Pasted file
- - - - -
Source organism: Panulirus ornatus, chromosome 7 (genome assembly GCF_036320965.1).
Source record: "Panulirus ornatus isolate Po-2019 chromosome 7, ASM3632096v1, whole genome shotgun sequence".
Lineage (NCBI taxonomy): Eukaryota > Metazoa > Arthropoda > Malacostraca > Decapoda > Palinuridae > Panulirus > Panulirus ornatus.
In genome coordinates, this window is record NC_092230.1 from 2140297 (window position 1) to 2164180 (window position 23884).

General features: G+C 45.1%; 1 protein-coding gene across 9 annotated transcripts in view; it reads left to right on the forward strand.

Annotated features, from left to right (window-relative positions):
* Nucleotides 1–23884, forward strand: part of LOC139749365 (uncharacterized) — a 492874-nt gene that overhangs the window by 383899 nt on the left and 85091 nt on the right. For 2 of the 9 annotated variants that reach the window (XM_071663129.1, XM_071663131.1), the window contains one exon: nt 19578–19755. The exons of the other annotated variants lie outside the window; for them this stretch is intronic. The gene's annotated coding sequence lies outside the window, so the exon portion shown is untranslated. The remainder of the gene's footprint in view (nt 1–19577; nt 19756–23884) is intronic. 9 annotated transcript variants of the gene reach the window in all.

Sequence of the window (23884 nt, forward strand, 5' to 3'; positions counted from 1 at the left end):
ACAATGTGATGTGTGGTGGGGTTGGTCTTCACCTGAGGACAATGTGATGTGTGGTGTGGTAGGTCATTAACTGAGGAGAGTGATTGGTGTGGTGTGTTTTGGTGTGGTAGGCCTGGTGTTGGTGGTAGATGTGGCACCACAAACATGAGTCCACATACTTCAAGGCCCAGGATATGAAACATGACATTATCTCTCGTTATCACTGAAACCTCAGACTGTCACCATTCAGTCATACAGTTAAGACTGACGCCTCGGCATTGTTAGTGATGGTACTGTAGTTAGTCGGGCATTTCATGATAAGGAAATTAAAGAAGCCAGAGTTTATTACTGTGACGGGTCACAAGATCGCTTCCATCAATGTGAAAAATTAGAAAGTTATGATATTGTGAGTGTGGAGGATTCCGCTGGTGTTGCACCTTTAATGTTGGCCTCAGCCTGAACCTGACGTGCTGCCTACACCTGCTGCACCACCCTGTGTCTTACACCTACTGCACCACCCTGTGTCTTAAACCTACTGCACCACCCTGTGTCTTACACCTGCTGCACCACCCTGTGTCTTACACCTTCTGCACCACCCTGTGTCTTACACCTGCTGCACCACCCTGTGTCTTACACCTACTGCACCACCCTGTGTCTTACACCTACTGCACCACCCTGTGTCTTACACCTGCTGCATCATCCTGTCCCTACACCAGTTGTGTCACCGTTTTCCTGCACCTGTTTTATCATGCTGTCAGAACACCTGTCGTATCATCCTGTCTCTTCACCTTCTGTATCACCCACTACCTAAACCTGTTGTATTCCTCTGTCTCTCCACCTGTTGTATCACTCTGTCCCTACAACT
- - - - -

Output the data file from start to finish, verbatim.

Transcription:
Source organism: Panulirus ornatus, chromosome 7 (genome assembly GCF_036320965.1).
Source record: "Panulirus ornatus isolate Po-2019 chromosome 7, ASM3632096v1, whole genome shotgun sequence".
Lineage (NCBI taxonomy): Eukaryota > Metazoa > Arthropoda > Malacostraca > Decapoda > Palinuridae > Panulirus > Panulirus ornatus.
In genome coordinates, this window is record NC_092230.1 from 2140297 (window position 1) to 2164180 (window position 23884).

General features: G+C 45.1%; 1 protein-coding gene across 9 annotated transcripts in view; it reads left to right on the forward strand.

Annotated features, from left to right (window-relative positions):
* Nucleotides 1–23884, forward strand: part of LOC139749365 (uncharacterized) — a 492874-nt gene that overhangs the window by 383899 nt on the left and 85091 nt on the right. For 2 of the 9 annotated variants that reach the window (XM_071663129.1, XM_071663131.1), the window contains one exon: nt 19578–19755. The exons of the other annotated variants lie outside the window; for them this stretch is intronic. The gene's annotated coding sequence lies outside the window, so the exon portion shown is untranslated. The remainder of the gene's footprint in view (nt 1–19577; nt 19756–23884) is intronic. 9 annotated transcript variants of the gene reach the window in all.

Sequence of the window (23884 nt, forward strand, 5' to 3'; positions counted from 1 at the left end):
ACAATGTGATGTGTGGTGGGGTTGGTCTTCACCTGAGGACAATGTGATGTGTGGTGTGGTAGGTCATTAACTGAGGAGAGTGATTGGTGTGGTGTGTTTTGGTGTGGTAGGCCTGGTGTTGGTGGTAGATGTGGCACCACAAACATGAGTCCACATACTTCAAGGCCCAGGATATGAAACATGACATTATCTCTCGTTATCACTGAAACCTCAGACTGTCACCATTCAGTCATACAGTTAAGACTGACGCCTCGGCATTGTTAGTGATGGTACTGTAGTTAGTCGGGCATTTCATGATAAGGAAATTAAAGAAGCCAGAGTTTATTACTGTGACGGGTCACAAGATCGCTTCCATCAATGTGAAAAATTAGAAAGTTATGATATTGTGAGTGTGGAGGATTCCGCTGGTGTTGCACCTTTAATGTTGGCCTCAGCCTGAACCTGACGTGCTGCCTACACCTGCTGCACCACCCTGTGTCTTACACCTACTGCACCACCCTGTGTCTTAAACCTACTGCACCACCCTGTGTCTTACACCTGCTGCACCACCCTGTGTCTTACACCTTCTGCACCACCCTGTGTCTTACACCTGCTGCACCACCCTGTGTCTTACACCTACTGCACCACCCTGTGTCTTACACCTACTGCACCACCCTGTGTCTTACACCTGCTGCATCATCCTGTCCCTACACCAGTTGTGTCACCGTTTTCCTGCACCTGTTTTATCATGCTGTCAGAACACCTGTCGTATCATCCTGTCTCTTCACCTTCTGTATCACCCACTACCTAAACCTGTTGTATTCCTCTGTCTCTCCACCTGTTGTATCACTCTGTCCCTACAACT